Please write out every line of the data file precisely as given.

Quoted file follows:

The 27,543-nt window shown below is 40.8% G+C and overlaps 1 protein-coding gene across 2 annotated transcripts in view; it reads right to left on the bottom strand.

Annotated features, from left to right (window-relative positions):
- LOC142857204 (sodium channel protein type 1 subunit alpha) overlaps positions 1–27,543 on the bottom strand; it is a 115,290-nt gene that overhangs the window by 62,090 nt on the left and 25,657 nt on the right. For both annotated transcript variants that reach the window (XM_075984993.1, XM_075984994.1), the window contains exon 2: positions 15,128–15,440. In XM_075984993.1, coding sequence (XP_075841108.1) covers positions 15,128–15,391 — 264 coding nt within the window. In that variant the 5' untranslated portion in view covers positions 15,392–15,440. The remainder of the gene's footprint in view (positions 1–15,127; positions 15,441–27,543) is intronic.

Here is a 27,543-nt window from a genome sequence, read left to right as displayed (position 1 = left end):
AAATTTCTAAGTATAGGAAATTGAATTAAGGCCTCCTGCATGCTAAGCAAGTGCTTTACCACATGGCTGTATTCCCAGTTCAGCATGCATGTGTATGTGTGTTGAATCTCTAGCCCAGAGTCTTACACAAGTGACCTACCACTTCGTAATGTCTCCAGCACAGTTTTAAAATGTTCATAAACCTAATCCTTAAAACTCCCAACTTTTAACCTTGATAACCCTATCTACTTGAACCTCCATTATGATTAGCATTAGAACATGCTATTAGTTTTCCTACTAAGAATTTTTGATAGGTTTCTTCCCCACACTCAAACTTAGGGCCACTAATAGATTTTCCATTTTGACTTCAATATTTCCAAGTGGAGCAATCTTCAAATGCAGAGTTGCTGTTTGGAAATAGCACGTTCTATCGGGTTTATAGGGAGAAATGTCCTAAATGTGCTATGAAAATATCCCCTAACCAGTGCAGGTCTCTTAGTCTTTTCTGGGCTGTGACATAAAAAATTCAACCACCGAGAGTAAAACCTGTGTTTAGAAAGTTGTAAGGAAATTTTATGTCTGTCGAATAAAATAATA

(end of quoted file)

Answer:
The 27,543-nt window shown below is 40.8% G+C and overlaps 1 protein-coding gene across 2 annotated transcripts in view; it reads right to left on the bottom strand.

Annotated features, from left to right (window-relative positions):
- LOC142857204 (sodium channel protein type 1 subunit alpha) overlaps positions 1–27,543 on the bottom strand; it is a 115,290-nt gene that overhangs the window by 62,090 nt on the left and 25,657 nt on the right. For both annotated transcript variants that reach the window (XM_075984993.1, XM_075984994.1), the window contains exon 2: positions 15,128–15,440. In XM_075984993.1, coding sequence (XP_075841108.1) covers positions 15,128–15,391 — 264 coding nt within the window. In that variant the 5' untranslated portion in view covers positions 15,392–15,440. The remainder of the gene's footprint in view (positions 1–15,127; positions 15,441–27,543) is intronic.

Here is a 27,543-nt window from a genome sequence, read left to right as displayed (position 1 = left end):
AAATTTCTAAGTATAGGAAATTGAATTAAGGCCTCCTGCATGCTAAGCAAGTGCTTTACCACATGGCTGTATTCCCAGTTCAGCATGCATGTGTATGTGTGTTGAATCTCTAGCCCAGAGTCTTACACAAGTGACCTACCACTTCGTAATGTCTCCAGCACAGTTTTAAAATGTTCATAAACCTAATCCTTAAAACTCCCAACTTTTAACCTTGATAACCCTATCTACTTGAACCTCCATTATGATTAGCATTAGAACATGCTATTAGTTTTCCTACTAAGAATTTTTGATAGGTTTCTTCCCCACACTCAAACTTAGGGCCACTAATAGATTTTCCATTTTGACTTCAATATTTCCAAGTGGAGCAATCTTCAAATGCAGAGTTGCTGTTTGGAAATAGCACGTTCTATCGGGTTTATAGGGAGAAATGTCCTAAATGTGCTATGAAAATATCCCCTAACCAGTGCAGGTCTCTTAGTCTTTTCTGGGCTGTGACATAAAAAATTCAACCACCGAGAGTAAAACCTGTGTTTAGAAAGTTGTAAGGAAATTTTATGTCTGTCGAATAAAATAATA